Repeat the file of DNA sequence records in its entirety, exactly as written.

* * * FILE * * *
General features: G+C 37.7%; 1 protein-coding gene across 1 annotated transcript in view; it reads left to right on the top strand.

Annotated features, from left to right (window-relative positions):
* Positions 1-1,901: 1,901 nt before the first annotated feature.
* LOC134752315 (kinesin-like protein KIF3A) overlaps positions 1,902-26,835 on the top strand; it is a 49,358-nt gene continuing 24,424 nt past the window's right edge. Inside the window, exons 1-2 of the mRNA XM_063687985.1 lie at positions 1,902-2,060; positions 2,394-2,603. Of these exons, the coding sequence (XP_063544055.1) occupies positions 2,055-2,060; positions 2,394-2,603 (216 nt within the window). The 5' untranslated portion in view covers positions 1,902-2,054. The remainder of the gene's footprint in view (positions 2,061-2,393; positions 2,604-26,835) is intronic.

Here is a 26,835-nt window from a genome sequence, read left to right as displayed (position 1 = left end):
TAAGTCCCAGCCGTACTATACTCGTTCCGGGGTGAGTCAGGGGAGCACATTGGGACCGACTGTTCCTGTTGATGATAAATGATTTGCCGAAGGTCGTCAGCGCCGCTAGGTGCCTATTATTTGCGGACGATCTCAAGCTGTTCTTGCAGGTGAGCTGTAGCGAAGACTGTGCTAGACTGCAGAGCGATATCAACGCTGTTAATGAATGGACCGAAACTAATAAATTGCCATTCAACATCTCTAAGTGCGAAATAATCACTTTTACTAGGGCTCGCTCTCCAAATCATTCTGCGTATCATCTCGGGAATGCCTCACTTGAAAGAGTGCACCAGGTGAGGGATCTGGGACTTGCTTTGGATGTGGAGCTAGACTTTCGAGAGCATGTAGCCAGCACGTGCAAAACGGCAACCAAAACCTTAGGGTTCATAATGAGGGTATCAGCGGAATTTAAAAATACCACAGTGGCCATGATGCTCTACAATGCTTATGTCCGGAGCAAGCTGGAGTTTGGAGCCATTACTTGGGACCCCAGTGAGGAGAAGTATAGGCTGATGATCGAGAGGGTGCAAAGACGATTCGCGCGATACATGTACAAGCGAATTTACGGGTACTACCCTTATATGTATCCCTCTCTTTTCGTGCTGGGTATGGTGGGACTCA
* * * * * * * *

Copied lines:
General features: G+C 37.7%; 1 protein-coding gene across 1 annotated transcript in view; it reads left to right on the top strand.

Annotated features, from left to right (window-relative positions):
* Positions 1-1,901: 1,901 nt before the first annotated feature.
* LOC134752315 (kinesin-like protein KIF3A) overlaps positions 1,902-26,835 on the top strand; it is a 49,358-nt gene continuing 24,424 nt past the window's right edge. Inside the window, exons 1-2 of the mRNA XM_063687985.1 lie at positions 1,902-2,060; positions 2,394-2,603. Of these exons, the coding sequence (XP_063544055.1) occupies positions 2,055-2,060; positions 2,394-2,603 (216 nt within the window). The 5' untranslated portion in view covers positions 1,902-2,054. The remainder of the gene's footprint in view (positions 2,061-2,393; positions 2,604-26,835) is intronic.

Here is a 26,835-nt window from a genome sequence, read left to right as displayed (position 1 = left end):
TAAGTCCCAGCCGTACTATACTCGTTCCGGGGTGAGTCAGGGGAGCACATTGGGACCGACTGTTCCTGTTGATGATAAATGATTTGCCGAAGGTCGTCAGCGCCGCTAGGTGCCTATTATTTGCGGACGATCTCAAGCTGTTCTTGCAGGTGAGCTGTAGCGAAGACTGTGCTAGACTGCAGAGCGATATCAACGCTGTTAATGAATGGACCGAAACTAATAAATTGCCATTCAACATCTCTAAGTGCGAAATAATCACTTTTACTAGGGCTCGCTCTCCAAATCATTCTGCGTATCATCTCGGGAATGCCTCACTTGAAAGAGTGCACCAGGTGAGGGATCTGGGACTTGCTTTGGATGTGGAGCTAGACTTTCGAGAGCATGTAGCCAGCACGTGCAAAACGGCAACCAAAACCTTAGGGTTCATAATGAGGGTATCAGCGGAATTTAAAAATACCACAGTGGCCATGATGCTCTACAATGCTTATGTCCGGAGCAAGCTGGAGTTTGGAGCCATTACTTGGGACCCCAGTGAGGAGAAGTATAGGCTGATGATCGAGAGGGTGCAAAGACGATTCGCGCGATACATGTACAAGCGAATTTACGGGTACTACCCTTATATGTATCCCTCTCTTTTCGTGCTGGGTATGGTGGGACTCA